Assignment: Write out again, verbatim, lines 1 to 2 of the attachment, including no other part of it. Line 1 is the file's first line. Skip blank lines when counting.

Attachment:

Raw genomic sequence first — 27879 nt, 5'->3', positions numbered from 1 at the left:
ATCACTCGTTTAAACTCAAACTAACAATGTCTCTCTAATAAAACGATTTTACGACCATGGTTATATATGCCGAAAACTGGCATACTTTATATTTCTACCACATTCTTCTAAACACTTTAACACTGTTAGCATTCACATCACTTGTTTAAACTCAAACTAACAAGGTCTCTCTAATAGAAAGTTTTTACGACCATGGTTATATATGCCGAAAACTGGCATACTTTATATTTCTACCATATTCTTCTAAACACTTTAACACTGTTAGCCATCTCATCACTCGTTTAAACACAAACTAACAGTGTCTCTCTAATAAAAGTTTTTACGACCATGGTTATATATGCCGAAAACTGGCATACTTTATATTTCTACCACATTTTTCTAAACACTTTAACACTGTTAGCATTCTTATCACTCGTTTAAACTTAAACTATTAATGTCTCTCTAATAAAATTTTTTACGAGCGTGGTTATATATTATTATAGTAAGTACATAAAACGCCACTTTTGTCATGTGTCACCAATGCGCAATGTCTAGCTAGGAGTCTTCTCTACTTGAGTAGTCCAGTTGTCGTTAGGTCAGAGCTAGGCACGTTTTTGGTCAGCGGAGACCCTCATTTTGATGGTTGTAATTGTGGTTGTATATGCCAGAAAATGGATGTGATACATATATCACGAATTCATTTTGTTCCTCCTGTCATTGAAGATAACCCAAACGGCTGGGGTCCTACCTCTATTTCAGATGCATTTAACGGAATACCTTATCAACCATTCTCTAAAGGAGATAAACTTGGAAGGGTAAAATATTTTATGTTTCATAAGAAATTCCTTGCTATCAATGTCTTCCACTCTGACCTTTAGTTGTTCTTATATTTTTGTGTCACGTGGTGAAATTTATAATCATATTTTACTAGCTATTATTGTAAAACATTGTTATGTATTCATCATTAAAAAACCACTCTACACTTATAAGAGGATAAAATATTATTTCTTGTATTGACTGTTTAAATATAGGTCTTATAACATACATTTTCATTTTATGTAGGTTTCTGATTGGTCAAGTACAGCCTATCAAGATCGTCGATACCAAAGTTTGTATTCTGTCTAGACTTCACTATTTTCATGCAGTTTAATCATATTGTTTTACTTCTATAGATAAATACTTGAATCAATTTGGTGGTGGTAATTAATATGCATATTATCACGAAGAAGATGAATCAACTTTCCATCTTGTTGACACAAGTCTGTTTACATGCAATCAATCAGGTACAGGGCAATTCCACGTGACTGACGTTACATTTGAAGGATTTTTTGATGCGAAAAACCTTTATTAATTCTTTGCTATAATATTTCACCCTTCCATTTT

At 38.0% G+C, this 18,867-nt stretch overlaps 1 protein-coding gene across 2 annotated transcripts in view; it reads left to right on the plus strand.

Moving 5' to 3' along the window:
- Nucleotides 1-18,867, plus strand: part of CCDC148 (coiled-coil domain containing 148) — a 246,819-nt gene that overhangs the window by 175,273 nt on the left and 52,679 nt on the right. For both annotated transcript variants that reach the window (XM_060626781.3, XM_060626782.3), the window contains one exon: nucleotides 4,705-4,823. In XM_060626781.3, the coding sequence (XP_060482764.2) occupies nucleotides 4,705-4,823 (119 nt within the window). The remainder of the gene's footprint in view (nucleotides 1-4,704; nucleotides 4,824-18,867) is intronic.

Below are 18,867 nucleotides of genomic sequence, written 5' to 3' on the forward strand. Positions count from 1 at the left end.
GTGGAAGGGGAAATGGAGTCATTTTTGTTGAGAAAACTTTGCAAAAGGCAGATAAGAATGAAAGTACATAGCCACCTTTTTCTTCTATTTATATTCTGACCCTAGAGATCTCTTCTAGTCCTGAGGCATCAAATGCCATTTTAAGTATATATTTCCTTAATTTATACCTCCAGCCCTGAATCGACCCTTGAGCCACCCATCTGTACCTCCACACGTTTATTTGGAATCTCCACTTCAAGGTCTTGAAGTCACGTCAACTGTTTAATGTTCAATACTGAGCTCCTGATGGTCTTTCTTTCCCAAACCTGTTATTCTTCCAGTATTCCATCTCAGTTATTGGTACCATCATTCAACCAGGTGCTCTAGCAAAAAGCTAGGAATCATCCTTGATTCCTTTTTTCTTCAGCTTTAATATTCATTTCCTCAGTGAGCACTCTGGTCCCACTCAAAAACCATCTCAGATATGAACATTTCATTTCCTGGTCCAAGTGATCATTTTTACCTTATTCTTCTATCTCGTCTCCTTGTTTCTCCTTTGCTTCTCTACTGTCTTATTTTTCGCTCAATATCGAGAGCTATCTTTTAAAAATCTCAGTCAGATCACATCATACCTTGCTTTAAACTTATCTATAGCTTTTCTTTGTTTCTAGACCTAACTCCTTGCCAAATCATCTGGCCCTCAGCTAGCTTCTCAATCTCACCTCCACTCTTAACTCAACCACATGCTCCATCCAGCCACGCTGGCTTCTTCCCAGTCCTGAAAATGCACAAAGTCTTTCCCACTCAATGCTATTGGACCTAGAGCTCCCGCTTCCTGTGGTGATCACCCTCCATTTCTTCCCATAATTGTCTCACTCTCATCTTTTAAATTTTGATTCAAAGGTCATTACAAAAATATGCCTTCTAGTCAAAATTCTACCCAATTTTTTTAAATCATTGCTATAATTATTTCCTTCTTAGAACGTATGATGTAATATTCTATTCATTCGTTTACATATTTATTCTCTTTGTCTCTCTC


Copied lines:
Raw genomic sequence first — 27879 nt, 5'->3', positions numbered from 1 at the left:
ATCACTCGTTTAAACTCAAACTAACAATGTCTCTCTAATAAAACGATTTTACGACCATGGTTATATATGCCGAAAACTGGCATACTTTATATTTCTACCACATTCTTCTAAACACTTTAACACTGTTAGCATTCACATCACTTGTTTAAACTCAAACTAACAAGGTCTCTCTAATAGAAAGTTTTTACGACCATGGTTATATATGCCGAAAACTGGCATACTTTATATTTCTACCATATTCTTCTAAACACTTTAACACTGTTAGCCATCTCATCACTCGTTTAAACACAAACTAACAGTGTCTCTCTAATAAAAGTTTTTACGACCATGGTTATATATGCCGAAAACTGGCATACTTTATATTTCTACCACATTTTTCTAAACACTTTAACACTGTTAGCATTCTTATCACTCGTTTAAACTTAAACTATTAATGTCTCTCTAATAAAATTTTTTACGAGCGTGGTTATATATTATTATAGTAAGTACATAAAACGCCACTTTTGTCATGTGTCACCAATGCGCAATGTCTAGCTAGGAGTCTTCTCTACTTGAGTAGTCCAGTTGTCGTTAGGTCAGAGCTAGGCACGTTTTTGGTCAGCGGAGACCCTCATTTTGATGGTTGTAATTGTGGTTGTATATGCCAGAAAATGGATGTGATACATATATCACGAATTCATTTTGTTCCTCCTGTCATTGAAGATAACCCAAACGGCTGGGGTCCTACCTCTATTTCAGATGCATTTAACGGAATACCTTATCAACCATTCTCTAAAGGAGATAAACTTGGAAGGGTAAAATATTTTATGTTTCATAAGAAATTCCTTGCTATCAATGTCTTCCACTCTGACCTTTAGTTGTTCTTATATTTTTGTGTCACGTGGTGAAATTTATAATCATATTTTACTAGCTATTATTGTAAAACATTGTTATGTATTCATCATTAAAAAACCACTCTACACTTATAAGAGGATAAAATATTATTTCTTGTATTGACTGTTTAAATATAGGTCTTATAACATACATTTTCATTTTATGTAGGTTTCTGATTGGTCAAGTACAGCCTATCAAGATCGTCGATACCAAAGTTTGTATTCTGTCTAGACTTCACTATTTTCATGCAGTTTAATCATATTGTTTTACTTCTATAGATAAATACTTGAATCAATTTGGTGGTGGTAATTAATATGCATATTATCACGAAGAAGATGAATCAACTTTCCATCTTGTTGACACAAGTCTGTTTACATGCAATCAATCAGGTACAGGGCAATTCCACGTGACTGACGTTACATTTGAAGGATTTTTTGATGCGAAAAACCTTTATTAATTCTTTGCTATAATATTTCACCCTTCCATTTT